The activity comes in response to high demand for rentals from both landlords and tenants. For developers, it’s a safer investment. Apartments rent faster than they can sell, and that means steady income for their builders. Hordes of tenants also get a sweet deal: new buildings packed with amenities — and no financial commitment.

“The younger generation is more mobile, more comfortable renting and not aspiring to homeownership the same way past generations [have],” says Doug Steiner, who’s developing The Hub, a 750-unit building on the rise in Boerum Hill. “Empty nesters, too, are returning to the city.”

It’s those fresh-off-the-boat urbanites — from recent grads to retirees — who are growing the city’s population. Experts say NYC has added between 50,000 to 60,000 inhabitants annually over the past several years. And they need somewhere to live.

“The population of New York City has expanded in connection with its job growth,” says Jeff Levine, of Douglaston Development, which is behind 2 N. Sixth Place, and that’s one main reason he notes for developers rushing into the rental scene.

But mega-buildings wielding hundreds of apartments also pack an urban-planning punch. There’s a chance these huge rentals will decrease density in their immediate vicinity — if they’re higher-income folks with smaller households or younger people without families, says Patrick Lamson-Hall, a research scholar at NYU’s Marron Institute of Urban Management. Still, he adds that nearby resources, like public transportation, could feel increased pressure from masses of residents.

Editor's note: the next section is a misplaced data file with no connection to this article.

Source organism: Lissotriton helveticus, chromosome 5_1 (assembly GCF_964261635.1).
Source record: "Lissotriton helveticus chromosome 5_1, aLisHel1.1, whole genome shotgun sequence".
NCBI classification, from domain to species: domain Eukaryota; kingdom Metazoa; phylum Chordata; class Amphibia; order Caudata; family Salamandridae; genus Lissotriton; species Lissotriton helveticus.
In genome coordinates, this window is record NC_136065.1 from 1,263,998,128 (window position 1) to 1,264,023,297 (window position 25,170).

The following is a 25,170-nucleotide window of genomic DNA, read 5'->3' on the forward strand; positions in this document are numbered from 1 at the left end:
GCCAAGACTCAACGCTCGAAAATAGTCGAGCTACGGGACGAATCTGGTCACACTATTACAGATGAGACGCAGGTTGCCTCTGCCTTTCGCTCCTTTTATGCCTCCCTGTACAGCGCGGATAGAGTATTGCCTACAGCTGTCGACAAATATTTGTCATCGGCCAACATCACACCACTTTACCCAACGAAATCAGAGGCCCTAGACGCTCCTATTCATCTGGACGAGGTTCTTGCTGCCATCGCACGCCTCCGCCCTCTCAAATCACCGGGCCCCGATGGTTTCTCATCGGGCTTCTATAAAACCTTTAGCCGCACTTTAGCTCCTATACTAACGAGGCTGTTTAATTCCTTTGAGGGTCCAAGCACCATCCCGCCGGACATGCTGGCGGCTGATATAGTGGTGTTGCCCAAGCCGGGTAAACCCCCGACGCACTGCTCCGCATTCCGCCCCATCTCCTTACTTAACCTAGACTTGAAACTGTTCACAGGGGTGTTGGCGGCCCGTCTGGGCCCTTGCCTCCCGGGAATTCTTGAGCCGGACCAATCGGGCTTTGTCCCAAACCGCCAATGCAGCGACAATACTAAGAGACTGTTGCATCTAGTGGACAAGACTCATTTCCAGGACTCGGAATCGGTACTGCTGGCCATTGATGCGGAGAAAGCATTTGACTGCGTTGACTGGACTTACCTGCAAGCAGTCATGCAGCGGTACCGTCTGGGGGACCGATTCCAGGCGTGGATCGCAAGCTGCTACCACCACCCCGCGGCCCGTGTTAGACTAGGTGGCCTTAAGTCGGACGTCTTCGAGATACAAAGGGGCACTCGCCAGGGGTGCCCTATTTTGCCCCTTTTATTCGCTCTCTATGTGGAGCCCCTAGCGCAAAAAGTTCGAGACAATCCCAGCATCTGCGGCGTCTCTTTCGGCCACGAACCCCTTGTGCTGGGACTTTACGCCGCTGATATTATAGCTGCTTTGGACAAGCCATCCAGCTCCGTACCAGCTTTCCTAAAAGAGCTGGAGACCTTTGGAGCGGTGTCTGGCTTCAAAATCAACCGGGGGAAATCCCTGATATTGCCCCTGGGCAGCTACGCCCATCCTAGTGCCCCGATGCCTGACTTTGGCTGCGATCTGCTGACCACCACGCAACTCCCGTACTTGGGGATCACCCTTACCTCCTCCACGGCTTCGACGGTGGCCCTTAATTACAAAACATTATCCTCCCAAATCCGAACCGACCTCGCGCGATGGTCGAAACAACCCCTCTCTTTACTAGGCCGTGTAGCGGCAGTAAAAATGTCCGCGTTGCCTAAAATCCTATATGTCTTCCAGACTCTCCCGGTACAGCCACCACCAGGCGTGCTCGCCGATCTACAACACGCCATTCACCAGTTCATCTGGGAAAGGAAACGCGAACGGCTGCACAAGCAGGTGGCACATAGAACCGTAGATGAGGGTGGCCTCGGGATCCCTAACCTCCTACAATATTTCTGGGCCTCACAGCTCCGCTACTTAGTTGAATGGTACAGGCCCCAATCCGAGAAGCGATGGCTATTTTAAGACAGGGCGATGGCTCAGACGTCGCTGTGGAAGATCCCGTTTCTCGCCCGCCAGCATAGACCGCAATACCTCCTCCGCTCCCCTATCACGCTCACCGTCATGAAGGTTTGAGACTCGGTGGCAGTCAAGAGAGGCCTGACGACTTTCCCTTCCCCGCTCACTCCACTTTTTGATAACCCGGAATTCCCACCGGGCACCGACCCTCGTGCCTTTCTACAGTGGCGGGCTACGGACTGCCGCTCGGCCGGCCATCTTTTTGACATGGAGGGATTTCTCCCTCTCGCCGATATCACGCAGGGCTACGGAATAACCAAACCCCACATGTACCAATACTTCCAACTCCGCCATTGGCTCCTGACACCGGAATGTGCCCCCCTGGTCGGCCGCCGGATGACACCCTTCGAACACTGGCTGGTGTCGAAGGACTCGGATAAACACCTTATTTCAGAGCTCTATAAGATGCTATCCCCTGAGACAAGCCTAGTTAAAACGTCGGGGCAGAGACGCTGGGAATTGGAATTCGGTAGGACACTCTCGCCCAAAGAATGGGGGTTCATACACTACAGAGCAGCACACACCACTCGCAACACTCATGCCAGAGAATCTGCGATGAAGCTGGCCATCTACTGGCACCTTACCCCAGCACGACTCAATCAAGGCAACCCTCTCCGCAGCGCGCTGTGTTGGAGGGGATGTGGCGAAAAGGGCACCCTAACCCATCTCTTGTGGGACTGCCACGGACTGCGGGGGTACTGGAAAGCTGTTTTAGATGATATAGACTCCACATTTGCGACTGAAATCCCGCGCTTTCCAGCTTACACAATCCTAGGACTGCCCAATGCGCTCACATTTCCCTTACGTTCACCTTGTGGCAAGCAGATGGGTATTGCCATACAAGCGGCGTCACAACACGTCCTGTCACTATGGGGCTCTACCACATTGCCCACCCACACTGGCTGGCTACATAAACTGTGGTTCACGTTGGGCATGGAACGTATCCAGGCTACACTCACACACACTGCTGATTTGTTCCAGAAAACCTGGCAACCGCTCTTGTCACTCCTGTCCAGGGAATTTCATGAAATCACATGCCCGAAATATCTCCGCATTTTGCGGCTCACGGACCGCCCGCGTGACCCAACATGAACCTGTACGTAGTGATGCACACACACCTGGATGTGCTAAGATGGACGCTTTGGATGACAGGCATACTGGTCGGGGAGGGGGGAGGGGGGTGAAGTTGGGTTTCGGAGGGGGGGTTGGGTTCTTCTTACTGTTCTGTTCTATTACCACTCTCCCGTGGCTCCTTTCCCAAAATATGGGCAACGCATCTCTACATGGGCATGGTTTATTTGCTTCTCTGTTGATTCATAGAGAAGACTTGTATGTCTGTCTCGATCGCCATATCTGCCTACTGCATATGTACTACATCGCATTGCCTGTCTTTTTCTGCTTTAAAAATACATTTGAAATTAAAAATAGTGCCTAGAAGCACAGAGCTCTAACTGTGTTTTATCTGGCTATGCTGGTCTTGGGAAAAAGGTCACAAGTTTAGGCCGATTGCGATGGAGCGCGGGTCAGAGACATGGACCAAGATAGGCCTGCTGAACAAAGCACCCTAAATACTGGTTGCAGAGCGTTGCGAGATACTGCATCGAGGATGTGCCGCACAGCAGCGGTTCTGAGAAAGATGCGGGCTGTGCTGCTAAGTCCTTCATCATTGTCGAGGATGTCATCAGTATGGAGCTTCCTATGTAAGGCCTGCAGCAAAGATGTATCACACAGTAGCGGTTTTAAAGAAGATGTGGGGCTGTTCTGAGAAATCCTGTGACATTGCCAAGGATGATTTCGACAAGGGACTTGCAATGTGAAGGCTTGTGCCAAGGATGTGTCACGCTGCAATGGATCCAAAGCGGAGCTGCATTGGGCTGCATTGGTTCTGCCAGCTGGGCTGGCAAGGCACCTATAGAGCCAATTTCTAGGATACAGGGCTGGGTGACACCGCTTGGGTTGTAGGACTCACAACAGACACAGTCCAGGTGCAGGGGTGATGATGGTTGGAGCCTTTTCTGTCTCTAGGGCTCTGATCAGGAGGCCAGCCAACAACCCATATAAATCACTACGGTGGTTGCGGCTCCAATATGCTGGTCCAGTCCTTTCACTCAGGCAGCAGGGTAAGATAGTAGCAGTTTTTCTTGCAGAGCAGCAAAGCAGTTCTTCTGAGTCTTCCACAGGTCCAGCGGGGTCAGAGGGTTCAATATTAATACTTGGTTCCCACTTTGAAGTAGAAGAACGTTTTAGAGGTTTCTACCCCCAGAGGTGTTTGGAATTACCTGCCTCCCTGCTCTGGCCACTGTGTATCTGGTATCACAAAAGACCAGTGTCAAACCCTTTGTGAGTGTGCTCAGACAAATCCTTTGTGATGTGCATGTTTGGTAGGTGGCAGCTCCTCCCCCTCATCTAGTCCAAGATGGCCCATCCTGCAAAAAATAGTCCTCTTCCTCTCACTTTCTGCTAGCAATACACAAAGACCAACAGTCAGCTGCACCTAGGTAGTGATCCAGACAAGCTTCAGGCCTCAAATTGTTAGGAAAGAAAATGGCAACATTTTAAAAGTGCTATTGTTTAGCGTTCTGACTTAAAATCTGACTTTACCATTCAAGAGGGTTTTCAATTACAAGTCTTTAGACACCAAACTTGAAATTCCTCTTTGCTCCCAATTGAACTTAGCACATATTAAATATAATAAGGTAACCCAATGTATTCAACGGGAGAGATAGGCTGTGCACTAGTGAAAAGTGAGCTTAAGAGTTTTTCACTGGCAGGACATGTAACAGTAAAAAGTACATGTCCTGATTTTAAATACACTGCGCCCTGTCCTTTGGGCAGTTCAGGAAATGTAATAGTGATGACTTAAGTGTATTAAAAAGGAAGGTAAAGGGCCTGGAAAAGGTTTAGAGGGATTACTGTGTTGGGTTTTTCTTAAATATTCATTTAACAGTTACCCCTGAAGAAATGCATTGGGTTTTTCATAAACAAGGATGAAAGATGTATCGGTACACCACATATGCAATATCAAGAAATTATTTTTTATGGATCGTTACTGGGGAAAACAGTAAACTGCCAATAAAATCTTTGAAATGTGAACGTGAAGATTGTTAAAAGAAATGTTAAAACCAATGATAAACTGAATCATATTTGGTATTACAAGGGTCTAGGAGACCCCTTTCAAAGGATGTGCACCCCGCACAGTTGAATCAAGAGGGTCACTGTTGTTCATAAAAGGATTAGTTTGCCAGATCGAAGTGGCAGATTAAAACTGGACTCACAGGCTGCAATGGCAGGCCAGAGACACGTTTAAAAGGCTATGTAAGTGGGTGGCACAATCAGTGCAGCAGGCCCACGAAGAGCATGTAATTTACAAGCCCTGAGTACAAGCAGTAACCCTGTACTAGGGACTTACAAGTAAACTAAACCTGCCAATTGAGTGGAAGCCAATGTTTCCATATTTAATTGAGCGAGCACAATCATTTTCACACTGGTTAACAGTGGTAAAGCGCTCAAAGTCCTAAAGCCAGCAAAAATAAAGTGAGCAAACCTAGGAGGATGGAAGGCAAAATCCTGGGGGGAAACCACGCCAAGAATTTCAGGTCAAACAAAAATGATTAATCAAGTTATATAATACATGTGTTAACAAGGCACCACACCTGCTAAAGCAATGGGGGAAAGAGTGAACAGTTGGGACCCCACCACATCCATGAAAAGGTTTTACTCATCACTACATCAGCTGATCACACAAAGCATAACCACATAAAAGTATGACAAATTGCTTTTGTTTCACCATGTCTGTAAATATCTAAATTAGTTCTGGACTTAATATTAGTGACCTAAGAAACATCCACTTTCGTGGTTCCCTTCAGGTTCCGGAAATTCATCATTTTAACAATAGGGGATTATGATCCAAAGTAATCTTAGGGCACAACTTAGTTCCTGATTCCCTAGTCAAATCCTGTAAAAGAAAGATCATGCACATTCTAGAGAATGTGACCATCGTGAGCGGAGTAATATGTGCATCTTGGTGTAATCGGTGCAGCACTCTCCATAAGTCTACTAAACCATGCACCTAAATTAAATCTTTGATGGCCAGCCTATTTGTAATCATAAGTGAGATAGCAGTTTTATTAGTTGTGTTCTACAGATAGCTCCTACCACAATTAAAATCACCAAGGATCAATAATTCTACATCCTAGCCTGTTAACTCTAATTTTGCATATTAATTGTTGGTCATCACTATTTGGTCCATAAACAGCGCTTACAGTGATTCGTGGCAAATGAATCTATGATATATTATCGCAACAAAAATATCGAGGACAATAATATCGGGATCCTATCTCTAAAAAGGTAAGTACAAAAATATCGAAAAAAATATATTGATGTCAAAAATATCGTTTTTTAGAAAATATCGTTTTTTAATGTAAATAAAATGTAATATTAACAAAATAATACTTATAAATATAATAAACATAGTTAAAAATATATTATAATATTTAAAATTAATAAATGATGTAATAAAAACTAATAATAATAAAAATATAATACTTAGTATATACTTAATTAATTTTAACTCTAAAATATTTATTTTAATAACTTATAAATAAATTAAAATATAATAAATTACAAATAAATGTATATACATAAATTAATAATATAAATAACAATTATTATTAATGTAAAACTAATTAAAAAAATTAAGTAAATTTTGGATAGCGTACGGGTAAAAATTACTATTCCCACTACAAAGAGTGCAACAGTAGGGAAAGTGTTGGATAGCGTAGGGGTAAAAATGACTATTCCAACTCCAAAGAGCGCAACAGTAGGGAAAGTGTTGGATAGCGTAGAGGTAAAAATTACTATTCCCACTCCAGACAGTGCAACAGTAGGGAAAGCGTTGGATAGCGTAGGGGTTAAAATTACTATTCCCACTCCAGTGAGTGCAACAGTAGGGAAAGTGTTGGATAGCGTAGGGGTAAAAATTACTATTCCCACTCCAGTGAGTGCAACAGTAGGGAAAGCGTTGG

Impacts aside, the market is still hot. Need proof? In Manhattan, Brooklyn and Queens, both rents and listing inventory have risen as developers continue to rise to the occasion, the latest Douglas Elliman numbers show.

Rental apartments have become ever more desirable — there’s less stigma [to not buying a place], and more effort in the design and amenities,” says Urby CEO David Barry, who is developing the 900-unit Urby Staten Island. Studios begin at $1,760, one-beds at $2,255 and two-bed spreads at $2,925.